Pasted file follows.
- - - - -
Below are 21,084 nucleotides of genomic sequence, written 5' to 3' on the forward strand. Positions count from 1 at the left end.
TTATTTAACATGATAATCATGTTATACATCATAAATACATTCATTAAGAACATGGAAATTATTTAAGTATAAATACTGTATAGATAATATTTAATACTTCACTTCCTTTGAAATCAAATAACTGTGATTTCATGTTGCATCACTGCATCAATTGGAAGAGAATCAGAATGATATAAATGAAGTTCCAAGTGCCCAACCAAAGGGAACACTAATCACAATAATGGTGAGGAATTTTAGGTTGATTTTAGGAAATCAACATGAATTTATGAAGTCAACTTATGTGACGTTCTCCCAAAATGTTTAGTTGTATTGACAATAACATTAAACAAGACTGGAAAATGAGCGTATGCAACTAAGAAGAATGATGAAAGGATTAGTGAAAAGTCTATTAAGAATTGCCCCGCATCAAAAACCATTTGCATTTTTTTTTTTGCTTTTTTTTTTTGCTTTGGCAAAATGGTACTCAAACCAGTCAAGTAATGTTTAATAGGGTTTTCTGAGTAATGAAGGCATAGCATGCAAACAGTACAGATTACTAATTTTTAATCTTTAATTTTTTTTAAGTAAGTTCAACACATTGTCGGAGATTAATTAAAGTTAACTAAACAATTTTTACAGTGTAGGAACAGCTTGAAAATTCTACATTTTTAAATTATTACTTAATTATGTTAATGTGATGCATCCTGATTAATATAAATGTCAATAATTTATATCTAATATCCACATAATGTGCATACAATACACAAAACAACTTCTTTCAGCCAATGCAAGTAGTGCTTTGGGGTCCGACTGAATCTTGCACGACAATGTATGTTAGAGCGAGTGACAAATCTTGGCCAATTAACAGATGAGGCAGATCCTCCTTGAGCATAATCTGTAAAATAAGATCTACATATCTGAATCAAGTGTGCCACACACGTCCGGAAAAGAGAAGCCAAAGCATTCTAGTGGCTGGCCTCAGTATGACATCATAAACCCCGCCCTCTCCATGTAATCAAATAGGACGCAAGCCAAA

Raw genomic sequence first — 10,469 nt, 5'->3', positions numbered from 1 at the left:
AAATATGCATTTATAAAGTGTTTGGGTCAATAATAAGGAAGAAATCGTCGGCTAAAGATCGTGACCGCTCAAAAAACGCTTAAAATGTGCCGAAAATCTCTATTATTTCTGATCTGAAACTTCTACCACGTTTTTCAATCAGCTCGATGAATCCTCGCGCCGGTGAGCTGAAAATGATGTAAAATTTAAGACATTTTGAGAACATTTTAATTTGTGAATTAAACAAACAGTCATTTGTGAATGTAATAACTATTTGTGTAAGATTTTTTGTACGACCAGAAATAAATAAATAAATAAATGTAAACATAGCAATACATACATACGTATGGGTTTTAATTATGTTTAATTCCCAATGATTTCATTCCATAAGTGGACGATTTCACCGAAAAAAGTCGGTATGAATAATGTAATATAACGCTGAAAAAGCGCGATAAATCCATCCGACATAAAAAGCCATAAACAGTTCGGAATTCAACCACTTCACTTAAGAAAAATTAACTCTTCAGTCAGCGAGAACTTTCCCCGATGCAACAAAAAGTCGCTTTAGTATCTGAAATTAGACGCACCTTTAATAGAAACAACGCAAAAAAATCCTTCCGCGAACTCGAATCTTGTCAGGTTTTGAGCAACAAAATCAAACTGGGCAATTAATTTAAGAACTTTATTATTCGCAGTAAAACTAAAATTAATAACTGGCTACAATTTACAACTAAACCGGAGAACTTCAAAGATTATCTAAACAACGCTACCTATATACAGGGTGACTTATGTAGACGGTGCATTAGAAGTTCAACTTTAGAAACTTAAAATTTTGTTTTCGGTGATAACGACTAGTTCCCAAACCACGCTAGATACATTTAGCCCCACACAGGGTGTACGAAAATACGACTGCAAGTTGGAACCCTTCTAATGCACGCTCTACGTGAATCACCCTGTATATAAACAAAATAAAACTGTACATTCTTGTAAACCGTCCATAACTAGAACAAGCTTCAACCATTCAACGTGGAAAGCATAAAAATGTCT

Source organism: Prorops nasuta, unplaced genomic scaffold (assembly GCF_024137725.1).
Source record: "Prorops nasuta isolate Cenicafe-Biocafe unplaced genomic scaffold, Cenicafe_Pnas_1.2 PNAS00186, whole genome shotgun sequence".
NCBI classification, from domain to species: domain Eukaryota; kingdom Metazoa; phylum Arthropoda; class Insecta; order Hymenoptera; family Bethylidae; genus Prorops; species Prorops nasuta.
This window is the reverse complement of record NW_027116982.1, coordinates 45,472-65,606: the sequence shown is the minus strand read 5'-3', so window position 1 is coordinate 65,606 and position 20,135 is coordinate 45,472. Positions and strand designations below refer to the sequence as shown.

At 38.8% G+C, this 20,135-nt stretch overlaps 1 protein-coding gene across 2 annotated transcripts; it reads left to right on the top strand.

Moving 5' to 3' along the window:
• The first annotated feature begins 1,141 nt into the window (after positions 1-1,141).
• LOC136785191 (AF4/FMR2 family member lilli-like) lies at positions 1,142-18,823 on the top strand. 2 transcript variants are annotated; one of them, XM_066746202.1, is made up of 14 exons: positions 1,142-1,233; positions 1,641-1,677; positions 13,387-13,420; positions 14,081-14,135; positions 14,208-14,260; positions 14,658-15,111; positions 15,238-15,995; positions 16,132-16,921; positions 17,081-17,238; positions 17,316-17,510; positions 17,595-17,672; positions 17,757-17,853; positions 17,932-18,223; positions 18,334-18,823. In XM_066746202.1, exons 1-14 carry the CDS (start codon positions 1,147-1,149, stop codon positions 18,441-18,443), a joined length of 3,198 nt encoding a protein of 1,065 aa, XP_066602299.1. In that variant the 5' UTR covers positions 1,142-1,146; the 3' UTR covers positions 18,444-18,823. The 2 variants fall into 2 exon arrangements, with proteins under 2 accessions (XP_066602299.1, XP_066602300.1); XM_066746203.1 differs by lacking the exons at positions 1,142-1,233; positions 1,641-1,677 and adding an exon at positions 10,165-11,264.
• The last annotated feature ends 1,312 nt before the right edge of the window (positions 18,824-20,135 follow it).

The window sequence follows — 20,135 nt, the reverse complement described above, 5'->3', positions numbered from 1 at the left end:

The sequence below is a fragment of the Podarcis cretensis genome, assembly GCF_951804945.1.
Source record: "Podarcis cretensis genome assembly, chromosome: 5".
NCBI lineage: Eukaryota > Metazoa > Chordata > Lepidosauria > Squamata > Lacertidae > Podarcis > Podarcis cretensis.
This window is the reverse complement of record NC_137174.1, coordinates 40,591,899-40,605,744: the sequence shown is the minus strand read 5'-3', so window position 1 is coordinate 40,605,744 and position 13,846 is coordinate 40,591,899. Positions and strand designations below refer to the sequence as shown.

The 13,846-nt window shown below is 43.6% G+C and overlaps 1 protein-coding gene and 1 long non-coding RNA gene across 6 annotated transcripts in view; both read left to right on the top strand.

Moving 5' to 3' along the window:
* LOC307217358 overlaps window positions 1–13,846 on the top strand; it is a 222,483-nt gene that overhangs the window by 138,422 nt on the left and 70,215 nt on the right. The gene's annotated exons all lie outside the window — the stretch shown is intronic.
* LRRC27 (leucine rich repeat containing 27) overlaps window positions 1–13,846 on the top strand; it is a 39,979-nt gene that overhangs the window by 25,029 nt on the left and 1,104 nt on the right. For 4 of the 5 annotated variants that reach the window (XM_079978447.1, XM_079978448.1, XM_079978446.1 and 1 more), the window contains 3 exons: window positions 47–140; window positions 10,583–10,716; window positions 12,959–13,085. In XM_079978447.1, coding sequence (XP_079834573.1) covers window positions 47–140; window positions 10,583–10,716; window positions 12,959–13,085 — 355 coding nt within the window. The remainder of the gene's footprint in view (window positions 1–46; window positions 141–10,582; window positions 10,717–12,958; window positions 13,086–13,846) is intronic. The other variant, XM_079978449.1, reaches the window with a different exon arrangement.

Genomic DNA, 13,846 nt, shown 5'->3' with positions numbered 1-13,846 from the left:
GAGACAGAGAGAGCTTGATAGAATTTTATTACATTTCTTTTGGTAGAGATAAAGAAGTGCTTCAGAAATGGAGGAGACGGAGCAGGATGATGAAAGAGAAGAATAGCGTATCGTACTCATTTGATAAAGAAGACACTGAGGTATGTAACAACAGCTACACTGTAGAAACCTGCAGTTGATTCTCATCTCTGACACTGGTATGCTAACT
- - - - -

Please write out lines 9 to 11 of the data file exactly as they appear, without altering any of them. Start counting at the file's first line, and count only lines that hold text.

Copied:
At 38.8% G+C, this 20,135-nt stretch overlaps 1 protein-coding gene across 2 annotated transcripts; it reads left to right on the top strand.

Moving 5' to 3' along the window:
• The first annotated feature begins 1,141 nt into the window (after positions 1-1,141).